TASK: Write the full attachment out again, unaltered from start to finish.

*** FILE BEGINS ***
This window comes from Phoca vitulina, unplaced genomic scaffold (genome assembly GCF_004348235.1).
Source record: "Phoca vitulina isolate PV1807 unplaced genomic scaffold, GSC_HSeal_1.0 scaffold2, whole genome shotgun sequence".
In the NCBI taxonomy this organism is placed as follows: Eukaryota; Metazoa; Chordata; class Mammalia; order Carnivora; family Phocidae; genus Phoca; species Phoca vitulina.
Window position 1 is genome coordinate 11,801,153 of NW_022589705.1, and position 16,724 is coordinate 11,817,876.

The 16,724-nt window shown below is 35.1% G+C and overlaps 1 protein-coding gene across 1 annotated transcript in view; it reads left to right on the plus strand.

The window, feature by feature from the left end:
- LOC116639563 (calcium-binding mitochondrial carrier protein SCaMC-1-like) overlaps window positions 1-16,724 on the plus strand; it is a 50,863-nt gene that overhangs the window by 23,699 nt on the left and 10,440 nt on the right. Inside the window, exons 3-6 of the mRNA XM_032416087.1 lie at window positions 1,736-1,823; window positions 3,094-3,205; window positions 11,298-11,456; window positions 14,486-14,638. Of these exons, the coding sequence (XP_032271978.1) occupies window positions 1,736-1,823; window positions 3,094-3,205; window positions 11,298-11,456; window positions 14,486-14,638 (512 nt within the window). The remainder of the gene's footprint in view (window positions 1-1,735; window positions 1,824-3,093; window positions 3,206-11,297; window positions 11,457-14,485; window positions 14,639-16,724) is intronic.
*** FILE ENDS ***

This window comes from Phoca vitulina, unplaced genomic scaffold (genome assembly GCF_004348235.1).
Source record: "Phoca vitulina isolate PV1807 unplaced genomic scaffold, GSC_HSeal_1.0 scaffold2, whole genome shotgun sequence".
In the NCBI taxonomy this organism is placed as follows: Eukaryota; Metazoa; Chordata; class Mammalia; order Carnivora; family Phocidae; genus Phoca; species Phoca vitulina.
Window position 1 is genome coordinate 11,801,153 of NW_022589705.1, and position 16,724 is coordinate 11,817,876.

The 16,724-nt window shown below is 35.1% G+C and overlaps 1 protein-coding gene across 1 annotated transcript in view; it reads left to right on the plus strand.

The window, feature by feature from the left end:
- LOC116639563 (calcium-binding mitochondrial carrier protein SCaMC-1-like) overlaps window positions 1-16,724 on the plus strand; it is a 50,863-nt gene that overhangs the window by 23,699 nt on the left and 10,440 nt on the right. Inside the window, exons 3-6 of the mRNA XM_032416087.1 lie at window positions 1,736-1,823; window positions 3,094-3,205; window positions 11,298-11,456; window positions 14,486-14,638. Of these exons, the coding sequence (XP_032271978.1) occupies window positions 1,736-1,823; window positions 3,094-3,205; window positions 11,298-11,456; window positions 14,486-14,638 (512 nt within the window). The remainder of the gene's footprint in view (window positions 1-1,735; window positions 1,824-3,093; window positions 3,206-11,297; window positions 11,457-14,485; window positions 14,639-16,724) is intronic.